To manage the execution of this background action with specific concurrency limits, it can be placed in a dedicated queue. By default, actions are added to a global queue with no concurrency restrictions.

For targeted control:

Single concurrency: To place the action in a named queue that allows only one action to run at a time, simply provide the name of the queue as a string. This implicitly sets the maximum concurrency to 1.

1await api.enqueue(
2 api.publish,
3 {},
4 // setting a queue with default max concurrency set to 1
5 { queue: { name: "dedicated-queue" } }

Custom concurrency: To define a custom concurrency level, pass an object with two properties: the queue's name (string) and the desired maxConcurrency (number). This enables precise control over how many instances of the action can be executed simultaneously within the specified queue.

1await api.enqueue(
2 api.publish,
3 {},
4 // setting a queue with custom max concurrency
5 { queue: { name: "dedicated-queue", maxConcurrency: 4 } }

When to define a targeted concurrency control 

  1. Sequential processing: Consider a scenario where a user accidentally triggers the same action twice, such as upgrading a plan. Without proper concurrency management, both actions could proceed simultaneously, potentially resulting in double charges or duplicate operations. Sequential processing ensures that such operations are executed one after the other, eliminating the risk of duplication.

  2. Resource-specific concurrency: In many cases, operations need to be serialized per resource rather than application-wide. For example, while it's necessary to prevent simultaneous upgrades for a single customer's account, different customers should be able to upgrade their plans concurrently without waiting for each other. This approach ensures efficiency and isolation, preventing one customer's actions from impacting another's.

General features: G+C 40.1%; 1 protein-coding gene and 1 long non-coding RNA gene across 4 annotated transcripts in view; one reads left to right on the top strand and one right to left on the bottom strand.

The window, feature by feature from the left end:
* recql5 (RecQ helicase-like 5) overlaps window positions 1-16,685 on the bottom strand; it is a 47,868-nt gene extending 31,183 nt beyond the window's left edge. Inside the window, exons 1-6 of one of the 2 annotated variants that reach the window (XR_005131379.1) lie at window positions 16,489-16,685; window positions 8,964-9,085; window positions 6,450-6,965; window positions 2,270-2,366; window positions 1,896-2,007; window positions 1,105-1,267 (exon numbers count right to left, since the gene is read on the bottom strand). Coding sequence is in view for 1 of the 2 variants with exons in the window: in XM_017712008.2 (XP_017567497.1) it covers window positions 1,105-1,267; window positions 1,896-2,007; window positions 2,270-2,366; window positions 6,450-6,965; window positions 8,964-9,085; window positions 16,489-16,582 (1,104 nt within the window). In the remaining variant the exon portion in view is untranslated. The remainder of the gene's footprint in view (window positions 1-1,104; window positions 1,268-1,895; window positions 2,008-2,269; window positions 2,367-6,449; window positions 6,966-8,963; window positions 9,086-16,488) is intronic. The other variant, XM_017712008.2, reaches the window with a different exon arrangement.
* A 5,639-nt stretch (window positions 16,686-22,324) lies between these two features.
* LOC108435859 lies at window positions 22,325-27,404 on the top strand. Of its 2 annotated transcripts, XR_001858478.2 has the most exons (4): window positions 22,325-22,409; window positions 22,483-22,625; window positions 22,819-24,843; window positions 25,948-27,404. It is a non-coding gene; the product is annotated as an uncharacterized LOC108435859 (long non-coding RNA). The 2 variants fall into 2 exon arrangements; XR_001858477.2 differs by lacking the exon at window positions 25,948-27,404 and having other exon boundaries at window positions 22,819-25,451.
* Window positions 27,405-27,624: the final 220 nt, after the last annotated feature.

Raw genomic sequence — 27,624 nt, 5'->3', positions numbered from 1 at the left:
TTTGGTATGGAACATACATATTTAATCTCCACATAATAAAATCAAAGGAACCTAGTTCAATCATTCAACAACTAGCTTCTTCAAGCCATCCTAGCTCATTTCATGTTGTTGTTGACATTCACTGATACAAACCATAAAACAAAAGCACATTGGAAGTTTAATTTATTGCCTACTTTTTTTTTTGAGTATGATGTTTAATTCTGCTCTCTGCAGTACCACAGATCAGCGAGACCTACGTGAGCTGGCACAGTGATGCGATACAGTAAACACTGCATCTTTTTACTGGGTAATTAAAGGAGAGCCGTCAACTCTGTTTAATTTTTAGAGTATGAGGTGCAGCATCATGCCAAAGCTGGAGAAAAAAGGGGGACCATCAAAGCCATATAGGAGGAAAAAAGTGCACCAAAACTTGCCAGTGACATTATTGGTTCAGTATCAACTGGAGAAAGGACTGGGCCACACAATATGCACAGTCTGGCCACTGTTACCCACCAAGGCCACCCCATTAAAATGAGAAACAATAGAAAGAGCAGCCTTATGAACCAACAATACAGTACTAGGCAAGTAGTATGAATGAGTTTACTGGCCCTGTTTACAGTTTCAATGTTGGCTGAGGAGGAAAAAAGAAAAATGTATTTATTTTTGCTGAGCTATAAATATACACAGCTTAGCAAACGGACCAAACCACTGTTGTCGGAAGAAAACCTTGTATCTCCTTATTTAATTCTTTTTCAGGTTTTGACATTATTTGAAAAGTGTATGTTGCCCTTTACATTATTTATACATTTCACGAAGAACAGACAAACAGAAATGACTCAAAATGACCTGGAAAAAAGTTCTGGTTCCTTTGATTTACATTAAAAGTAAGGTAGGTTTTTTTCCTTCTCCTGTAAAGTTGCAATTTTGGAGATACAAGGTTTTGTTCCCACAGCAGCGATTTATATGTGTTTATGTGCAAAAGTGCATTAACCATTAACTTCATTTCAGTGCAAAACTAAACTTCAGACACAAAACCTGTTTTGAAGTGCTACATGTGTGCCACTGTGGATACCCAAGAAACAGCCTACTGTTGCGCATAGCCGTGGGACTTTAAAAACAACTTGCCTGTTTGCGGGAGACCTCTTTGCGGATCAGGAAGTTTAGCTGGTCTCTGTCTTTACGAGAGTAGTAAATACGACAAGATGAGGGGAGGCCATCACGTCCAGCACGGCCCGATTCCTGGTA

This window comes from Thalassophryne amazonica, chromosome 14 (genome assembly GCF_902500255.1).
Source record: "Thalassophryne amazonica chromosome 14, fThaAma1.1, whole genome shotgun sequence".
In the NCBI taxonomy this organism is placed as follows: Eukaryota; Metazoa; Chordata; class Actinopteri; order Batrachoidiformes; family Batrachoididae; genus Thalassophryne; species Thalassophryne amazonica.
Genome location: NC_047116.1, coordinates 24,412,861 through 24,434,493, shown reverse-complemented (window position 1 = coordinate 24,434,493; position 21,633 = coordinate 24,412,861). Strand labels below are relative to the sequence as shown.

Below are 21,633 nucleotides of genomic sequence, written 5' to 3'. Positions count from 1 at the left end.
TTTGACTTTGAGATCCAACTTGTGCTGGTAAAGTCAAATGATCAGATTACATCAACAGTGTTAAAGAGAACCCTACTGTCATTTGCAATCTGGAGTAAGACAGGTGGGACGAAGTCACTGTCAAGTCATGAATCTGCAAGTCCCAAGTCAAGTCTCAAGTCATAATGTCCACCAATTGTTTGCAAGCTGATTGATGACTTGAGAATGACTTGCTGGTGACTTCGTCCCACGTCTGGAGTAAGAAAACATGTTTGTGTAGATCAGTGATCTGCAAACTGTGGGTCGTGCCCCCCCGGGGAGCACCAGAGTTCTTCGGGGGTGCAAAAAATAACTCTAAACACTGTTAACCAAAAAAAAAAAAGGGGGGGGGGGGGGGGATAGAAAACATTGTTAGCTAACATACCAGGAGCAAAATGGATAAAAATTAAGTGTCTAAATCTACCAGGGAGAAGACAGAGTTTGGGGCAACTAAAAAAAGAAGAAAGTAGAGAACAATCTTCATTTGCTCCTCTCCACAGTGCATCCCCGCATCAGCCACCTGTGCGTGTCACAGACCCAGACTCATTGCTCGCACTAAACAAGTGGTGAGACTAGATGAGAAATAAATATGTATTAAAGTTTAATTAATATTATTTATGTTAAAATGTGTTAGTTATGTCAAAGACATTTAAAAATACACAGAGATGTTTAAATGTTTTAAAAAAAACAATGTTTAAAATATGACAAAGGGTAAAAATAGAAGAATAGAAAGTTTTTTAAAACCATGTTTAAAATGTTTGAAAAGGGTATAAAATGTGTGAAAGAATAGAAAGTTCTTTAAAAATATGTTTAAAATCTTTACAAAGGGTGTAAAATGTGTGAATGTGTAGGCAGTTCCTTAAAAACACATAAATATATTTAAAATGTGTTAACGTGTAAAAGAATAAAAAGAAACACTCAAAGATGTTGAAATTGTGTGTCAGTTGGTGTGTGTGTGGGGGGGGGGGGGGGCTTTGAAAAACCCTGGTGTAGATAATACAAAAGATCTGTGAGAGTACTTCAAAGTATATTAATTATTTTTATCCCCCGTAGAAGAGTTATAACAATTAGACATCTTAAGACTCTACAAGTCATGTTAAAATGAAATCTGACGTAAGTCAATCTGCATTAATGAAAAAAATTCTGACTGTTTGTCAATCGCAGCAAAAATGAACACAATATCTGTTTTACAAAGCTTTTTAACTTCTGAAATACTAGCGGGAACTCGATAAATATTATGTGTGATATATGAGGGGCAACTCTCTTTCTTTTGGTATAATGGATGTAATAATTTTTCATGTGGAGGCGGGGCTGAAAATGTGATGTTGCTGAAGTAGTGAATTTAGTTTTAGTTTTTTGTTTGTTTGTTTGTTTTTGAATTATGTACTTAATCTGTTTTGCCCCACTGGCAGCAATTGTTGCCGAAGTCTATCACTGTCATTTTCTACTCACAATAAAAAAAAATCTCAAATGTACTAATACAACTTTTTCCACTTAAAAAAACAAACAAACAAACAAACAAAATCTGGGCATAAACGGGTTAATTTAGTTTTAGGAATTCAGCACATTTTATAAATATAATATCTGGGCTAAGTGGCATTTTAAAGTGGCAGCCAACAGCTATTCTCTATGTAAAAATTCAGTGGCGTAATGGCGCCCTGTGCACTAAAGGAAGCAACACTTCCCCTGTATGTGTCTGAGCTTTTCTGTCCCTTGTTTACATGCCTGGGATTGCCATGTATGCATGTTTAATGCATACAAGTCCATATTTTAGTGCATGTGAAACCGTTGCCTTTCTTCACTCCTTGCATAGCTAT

3. Interacting with rate-limited systems: When your application interacts with external systems that have rate limits (e.g., APIs), managing concurrency becomes crucial to avoid exceeding these limits. Properly configured concurrency settings ensure that your application respects these limits, maintaining a good standing with the service providers and ensuring reliable integration.

Configuring concurrency control to handle API rate limits 

You can effectively manage rate limits by configuring the maxConcurrency when enqueueing an action. Adjusting this will control the number of background actions that can run simultaneously, indirectly influencing the request rate.

To align with a third-party API's rate limit, you must calculate the appropriate maxConcurrency based on the execution time and the rate limit itself.

Formula to calculate needed concurrency

maxConcurrency = Rate limit (actions/requests per second) × Average action execution time (in seconds)

Best practice

  1. Determine the average execution time of your action (e.g., 200ms).

  2. Calculate the maximum allowable actions per second based on the third-party's rate limit (e.g., 5 requests per second).

  3. Adjust maxConcurrency to ensure that executing jobs concurrently will not exceed the calculated rate.

For example, let's say an action takes about 1 second to execute, with an API rate limit of 5 requests per second, you would calculate the maxConcurrency to be 5. This setting is optimal because it aligns precisely with the rate limit, ensuring you fully utilize the available capacity without the risk of exceeding the limit.

But in another case, imagine a scenario where each action your system performs completes in approximately 500 milliseconds or 0.5 seconds. If the API you're integrating with allows 5 requests per second, you'd calculate your maxConcurrency as 2.5. To avoid surpassing the rate limit, you round down to 2. This adjustment ensures you're using the API efficiently while staying within allowed usage boundaries.